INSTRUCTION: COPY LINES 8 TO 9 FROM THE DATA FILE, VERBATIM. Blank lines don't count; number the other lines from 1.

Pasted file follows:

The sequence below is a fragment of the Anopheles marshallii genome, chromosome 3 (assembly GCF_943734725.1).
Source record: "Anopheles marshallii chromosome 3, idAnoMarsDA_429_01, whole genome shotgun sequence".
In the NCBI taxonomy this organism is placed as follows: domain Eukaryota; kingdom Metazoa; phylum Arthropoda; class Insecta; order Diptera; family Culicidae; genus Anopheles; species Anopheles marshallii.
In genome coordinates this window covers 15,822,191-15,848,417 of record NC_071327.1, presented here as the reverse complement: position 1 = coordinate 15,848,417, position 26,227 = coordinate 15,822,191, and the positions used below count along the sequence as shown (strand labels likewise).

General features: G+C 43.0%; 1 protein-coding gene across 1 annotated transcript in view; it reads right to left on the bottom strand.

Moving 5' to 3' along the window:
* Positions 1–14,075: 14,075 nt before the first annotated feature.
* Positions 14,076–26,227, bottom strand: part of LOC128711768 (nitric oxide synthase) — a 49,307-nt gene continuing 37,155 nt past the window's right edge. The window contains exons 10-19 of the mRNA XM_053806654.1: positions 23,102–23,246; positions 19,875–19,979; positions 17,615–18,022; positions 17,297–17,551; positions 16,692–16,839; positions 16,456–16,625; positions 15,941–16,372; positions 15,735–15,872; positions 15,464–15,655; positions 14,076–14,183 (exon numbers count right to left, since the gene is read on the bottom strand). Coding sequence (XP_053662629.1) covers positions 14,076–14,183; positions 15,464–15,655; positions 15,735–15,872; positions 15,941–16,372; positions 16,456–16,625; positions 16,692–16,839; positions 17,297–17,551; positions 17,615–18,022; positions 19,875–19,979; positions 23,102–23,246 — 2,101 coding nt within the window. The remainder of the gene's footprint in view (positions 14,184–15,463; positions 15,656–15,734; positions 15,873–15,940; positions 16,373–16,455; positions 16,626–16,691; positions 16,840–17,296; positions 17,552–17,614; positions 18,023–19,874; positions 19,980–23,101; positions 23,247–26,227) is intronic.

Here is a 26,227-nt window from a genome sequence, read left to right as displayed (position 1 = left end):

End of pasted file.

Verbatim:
* Positions 14,076–26,227, bottom strand: part of LOC128711768 (nitric oxide synthase) — a 49,307-nt gene continuing 37,155 nt past the window's right edge. The window contains exons 10-19 of the mRNA XM_053806654.1: positions 23,102–23,246; positions 19,875–19,979; positions 17,615–18,022; positions 17,297–17,551; positions 16,692–16,839; positions 16,456–16,625; positions 15,941–16,372; positions 15,735–15,872; positions 15,464–15,655; positions 14,076–14,183 (exon numbers count right to left, since the gene is read on the bottom strand). Coding sequence (XP_053662629.1) covers positions 14,076–14,183; positions 15,464–15,655; positions 15,735–15,872; positions 15,941–16,372; positions 16,456–16,625; positions 16,692–16,839; positions 17,297–17,551; positions 17,615–18,022; positions 19,875–19,979; positions 23,102–23,246 — 2,101 coding nt within the window. The remainder of the gene's footprint in view (positions 14,184–15,463; positions 15,656–15,734; positions 15,873–15,940; positions 16,373–16,455; positions 16,626–16,691; positions 16,840–17,296; positions 17,552–17,614; positions 18,023–19,874; positions 19,980–23,101; positions 23,247–26,227) is intronic.

Here is a 26,227-nt window from a genome sequence, read left to right as displayed (position 1 = left end):